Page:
July 16, 2010
A coach once said to me that everything that happens on the baseball field is an example of issues we all have to deal with in real life. But I think Dave Barry’s baseball quote is more apt to our family’s relationship with baseball: “If a woman had to choose between catching a fly ball and saving an infant’s life, she’d choose to save the infant’s life, without even considering if there’s a man on base.” This pretty much sums up our family theme in the summer.
Baseball Rules. My daughter and I try to be suitably worshipful. After a decade of baseball summers, we know what to expect (and more importantly what NOT to expect) and we are usually happy to HAVE a staycation rather than TAKE a vacation.
And this year more than most, we couldn’t afford to fly a family of five anywhere anyway, although we did drive more than 600 miles (in a row-which equals 11 hours in an enclosed space with 5 teenagers) which reinforced what Nora Ephron says, “The empty nest is underrated.” But in spite of all the baseball and in spite of making blueberry pancakes every day and constantly hanging beach towels out to dry, we are having a fabulous summer. One thing that my husband and I remind each other when our house gets loud and messy is that since our kids are all in their last few years of high school, we both know the day will soon come where there’s too much silence and not enough mess and it’ll be me and him swishing we had a baseball game to go watch.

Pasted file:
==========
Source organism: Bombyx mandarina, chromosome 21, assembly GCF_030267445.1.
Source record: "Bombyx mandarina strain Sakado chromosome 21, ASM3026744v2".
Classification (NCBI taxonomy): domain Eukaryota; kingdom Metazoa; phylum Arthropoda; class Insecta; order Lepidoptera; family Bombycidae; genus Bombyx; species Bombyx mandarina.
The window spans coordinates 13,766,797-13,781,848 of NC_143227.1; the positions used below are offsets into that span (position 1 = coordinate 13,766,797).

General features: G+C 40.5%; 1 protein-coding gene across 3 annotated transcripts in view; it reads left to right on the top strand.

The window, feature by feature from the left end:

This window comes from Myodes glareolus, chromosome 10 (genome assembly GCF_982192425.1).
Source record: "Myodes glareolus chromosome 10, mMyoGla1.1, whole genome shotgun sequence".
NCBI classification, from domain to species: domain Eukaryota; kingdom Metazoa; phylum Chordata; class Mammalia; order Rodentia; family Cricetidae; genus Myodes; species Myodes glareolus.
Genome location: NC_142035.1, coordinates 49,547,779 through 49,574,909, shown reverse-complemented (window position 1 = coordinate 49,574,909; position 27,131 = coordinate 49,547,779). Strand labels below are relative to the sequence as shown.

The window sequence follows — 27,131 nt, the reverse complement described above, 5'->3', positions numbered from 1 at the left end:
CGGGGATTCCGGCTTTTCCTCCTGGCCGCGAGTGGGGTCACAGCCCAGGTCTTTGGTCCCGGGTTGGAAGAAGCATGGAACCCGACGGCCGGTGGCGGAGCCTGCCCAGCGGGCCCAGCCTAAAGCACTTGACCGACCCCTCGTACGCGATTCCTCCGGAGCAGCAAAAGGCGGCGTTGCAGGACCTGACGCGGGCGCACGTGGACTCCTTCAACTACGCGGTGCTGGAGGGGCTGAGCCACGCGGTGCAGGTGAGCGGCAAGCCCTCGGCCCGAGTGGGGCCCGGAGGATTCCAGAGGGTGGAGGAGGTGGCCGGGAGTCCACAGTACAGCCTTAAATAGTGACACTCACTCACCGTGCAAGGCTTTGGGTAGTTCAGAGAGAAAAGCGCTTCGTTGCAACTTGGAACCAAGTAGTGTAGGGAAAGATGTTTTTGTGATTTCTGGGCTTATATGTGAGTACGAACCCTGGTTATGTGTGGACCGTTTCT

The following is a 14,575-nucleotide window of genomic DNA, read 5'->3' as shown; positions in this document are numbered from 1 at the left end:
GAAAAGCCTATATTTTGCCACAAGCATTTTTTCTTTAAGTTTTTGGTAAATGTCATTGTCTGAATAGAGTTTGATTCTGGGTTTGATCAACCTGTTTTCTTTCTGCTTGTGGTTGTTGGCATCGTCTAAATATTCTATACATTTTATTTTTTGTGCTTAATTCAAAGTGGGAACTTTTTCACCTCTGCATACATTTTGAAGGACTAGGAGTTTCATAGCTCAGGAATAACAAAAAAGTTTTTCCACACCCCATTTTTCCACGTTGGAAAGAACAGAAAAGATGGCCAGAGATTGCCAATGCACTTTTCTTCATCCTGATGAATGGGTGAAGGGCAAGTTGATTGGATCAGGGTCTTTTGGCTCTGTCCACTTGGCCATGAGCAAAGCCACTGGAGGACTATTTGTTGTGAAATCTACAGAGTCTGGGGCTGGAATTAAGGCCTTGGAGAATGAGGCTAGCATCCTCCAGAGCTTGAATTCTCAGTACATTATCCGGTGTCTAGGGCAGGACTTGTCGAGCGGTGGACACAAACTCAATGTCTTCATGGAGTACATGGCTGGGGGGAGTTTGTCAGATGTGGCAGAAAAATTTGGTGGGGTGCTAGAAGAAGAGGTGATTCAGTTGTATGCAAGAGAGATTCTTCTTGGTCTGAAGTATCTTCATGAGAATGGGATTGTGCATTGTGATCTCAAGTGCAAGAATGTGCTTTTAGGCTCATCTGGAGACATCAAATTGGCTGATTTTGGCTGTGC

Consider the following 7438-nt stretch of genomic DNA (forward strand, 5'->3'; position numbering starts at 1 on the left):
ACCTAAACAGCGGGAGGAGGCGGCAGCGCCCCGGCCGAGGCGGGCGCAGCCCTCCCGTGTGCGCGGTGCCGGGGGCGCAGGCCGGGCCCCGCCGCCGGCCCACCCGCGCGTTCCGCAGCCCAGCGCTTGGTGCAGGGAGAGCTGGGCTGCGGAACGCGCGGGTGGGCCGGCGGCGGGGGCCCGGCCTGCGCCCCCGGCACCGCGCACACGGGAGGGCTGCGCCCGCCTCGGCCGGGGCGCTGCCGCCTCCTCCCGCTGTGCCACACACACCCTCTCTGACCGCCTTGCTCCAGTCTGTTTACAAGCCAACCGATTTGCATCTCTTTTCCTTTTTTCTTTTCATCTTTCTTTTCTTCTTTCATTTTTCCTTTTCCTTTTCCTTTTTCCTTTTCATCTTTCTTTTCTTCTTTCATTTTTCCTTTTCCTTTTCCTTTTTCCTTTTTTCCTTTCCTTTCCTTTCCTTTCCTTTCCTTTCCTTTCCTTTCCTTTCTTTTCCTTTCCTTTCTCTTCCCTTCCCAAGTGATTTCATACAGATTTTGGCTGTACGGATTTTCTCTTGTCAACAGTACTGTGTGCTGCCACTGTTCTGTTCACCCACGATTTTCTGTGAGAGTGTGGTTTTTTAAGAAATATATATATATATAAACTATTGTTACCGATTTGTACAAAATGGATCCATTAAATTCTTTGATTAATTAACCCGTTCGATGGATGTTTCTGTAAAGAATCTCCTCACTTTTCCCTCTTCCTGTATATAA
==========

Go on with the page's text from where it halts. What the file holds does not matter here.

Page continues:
I try to keep my attitude about baseball, and life in general, really, as close to Stephen Still’s “Love the One You’re With” because if you can’t be on the beach you want, Honey, love the field you’re on.
Speaking of sports reminds me of exercise which reminds me of working out, so I have to ask- Are you? The heat is a bit of an inconvenience but I hope you are still getting your 30 minutes or so of some brisk movement. In weather like this I often recommend just incoporating small stints of power moves into your day. Just 20 push-ups (knee-length is fine) and 50 crunches has lots of value over time if you are consistent about doing them everyday.
Some of you have been in my kitchen and know that we have a pull up bar on the dining room doorway. My kids think it’s a utensil and are surprised when they go to friend’s houses and there’s no where to hang from while waiting for the cheese on the nachos to melt. And there’s nothing like a few pull-ups to make you change your mind about the second bowl of ice cream. Pull ups go with ice cream about as well as orange juice and toothpaste; or tuna and peppermint.
Plus it gives me something to do when I come into the kitchen and forget what I was going to do.
My pull up bar is a good friend. I had a big break through a few years ago when we hosted a 3 day training workshop at my gym for a strength training program called Body Pump. On Friday, when it started, I was still unable to make it through my pull-up attempt, same as the past five months. My motto of never, ever, ever give up was starting to get on my last nerve.
By Monday, I could do almost three full pull-ups. This conditioning program using a barbell and high reps is a great program for those of you who can’t find your way around the weight room and need the guidance of a group-led class. I’ve seen many women redefine their max after years of exercising by adding a new, hard challenge.